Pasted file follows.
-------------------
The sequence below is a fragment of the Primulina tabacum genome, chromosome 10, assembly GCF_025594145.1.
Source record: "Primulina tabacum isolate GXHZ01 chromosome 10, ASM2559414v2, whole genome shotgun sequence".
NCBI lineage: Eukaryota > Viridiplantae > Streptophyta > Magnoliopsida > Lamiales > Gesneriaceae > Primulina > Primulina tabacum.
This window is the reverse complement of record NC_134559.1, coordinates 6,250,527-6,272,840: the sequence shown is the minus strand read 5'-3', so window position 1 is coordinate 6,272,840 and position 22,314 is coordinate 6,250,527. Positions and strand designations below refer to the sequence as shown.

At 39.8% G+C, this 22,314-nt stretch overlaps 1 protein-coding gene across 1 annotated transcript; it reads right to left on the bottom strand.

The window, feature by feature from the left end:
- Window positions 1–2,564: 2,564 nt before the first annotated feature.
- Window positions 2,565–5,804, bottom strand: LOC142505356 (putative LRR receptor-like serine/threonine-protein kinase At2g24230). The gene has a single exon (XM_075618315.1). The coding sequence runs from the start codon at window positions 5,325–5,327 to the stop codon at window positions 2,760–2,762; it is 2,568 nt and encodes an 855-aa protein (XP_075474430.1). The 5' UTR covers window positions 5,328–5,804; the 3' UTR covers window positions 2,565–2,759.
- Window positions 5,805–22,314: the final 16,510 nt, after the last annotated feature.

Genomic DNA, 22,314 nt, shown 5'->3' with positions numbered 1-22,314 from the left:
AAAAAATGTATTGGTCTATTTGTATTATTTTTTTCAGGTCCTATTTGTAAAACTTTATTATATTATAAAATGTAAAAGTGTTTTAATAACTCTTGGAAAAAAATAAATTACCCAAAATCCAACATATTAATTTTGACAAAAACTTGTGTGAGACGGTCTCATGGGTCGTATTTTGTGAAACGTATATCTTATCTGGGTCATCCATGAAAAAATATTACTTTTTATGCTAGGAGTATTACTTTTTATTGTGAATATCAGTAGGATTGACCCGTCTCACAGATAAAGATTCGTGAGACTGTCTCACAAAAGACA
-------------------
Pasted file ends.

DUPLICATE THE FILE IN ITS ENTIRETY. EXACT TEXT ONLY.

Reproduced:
The sequence below is a fragment of the Primulina tabacum genome, chromosome 10, assembly GCF_025594145.1.
Source record: "Primulina tabacum isolate GXHZ01 chromosome 10, ASM2559414v2, whole genome shotgun sequence".
NCBI lineage: Eukaryota > Viridiplantae > Streptophyta > Magnoliopsida > Lamiales > Gesneriaceae > Primulina > Primulina tabacum.
This window is the reverse complement of record NC_134559.1, coordinates 6,250,527-6,272,840: the sequence shown is the minus strand read 5'-3', so window position 1 is coordinate 6,272,840 and position 22,314 is coordinate 6,250,527. Positions and strand designations below refer to the sequence as shown.

At 39.8% G+C, this 22,314-nt stretch overlaps 1 protein-coding gene across 1 annotated transcript; it reads right to left on the bottom strand.

The window, feature by feature from the left end:
- Window positions 1–2,564: 2,564 nt before the first annotated feature.
- Window positions 2,565–5,804, bottom strand: LOC142505356 (putative LRR receptor-like serine/threonine-protein kinase At2g24230). The gene has a single exon (XM_075618315.1). The coding sequence runs from the start codon at window positions 5,325–5,327 to the stop codon at window positions 2,760–2,762; it is 2,568 nt and encodes an 855-aa protein (XP_075474430.1). The 5' UTR covers window positions 5,328–5,804; the 3' UTR covers window positions 2,565–2,759.
- Window positions 5,805–22,314: the final 16,510 nt, after the last annotated feature.

Genomic DNA, 22,314 nt, shown 5'->3' with positions numbered 1-22,314 from the left:
AAAAAATGTATTGGTCTATTTGTATTATTTTTTTCAGGTCCTATTTGTAAAACTTTATTATATTATAAAATGTAAAAGTGTTTTAATAACTCTTGGAAAAAAATAAATTACCCAAAATCCAACATATTAATTTTGACAAAAACTTGTGTGAGACGGTCTCATGGGTCGTATTTTGTGAAACGTATATCTTATCTGGGTCATCCATGAAAAAATATTACTTTTTATGCTAGGAGTATTACTTTTTATTGTGAATATCAGTAGGATTGACCCGTCTCACAGATAAAGATTCGTGAGACTGTCTCACAAAAGACA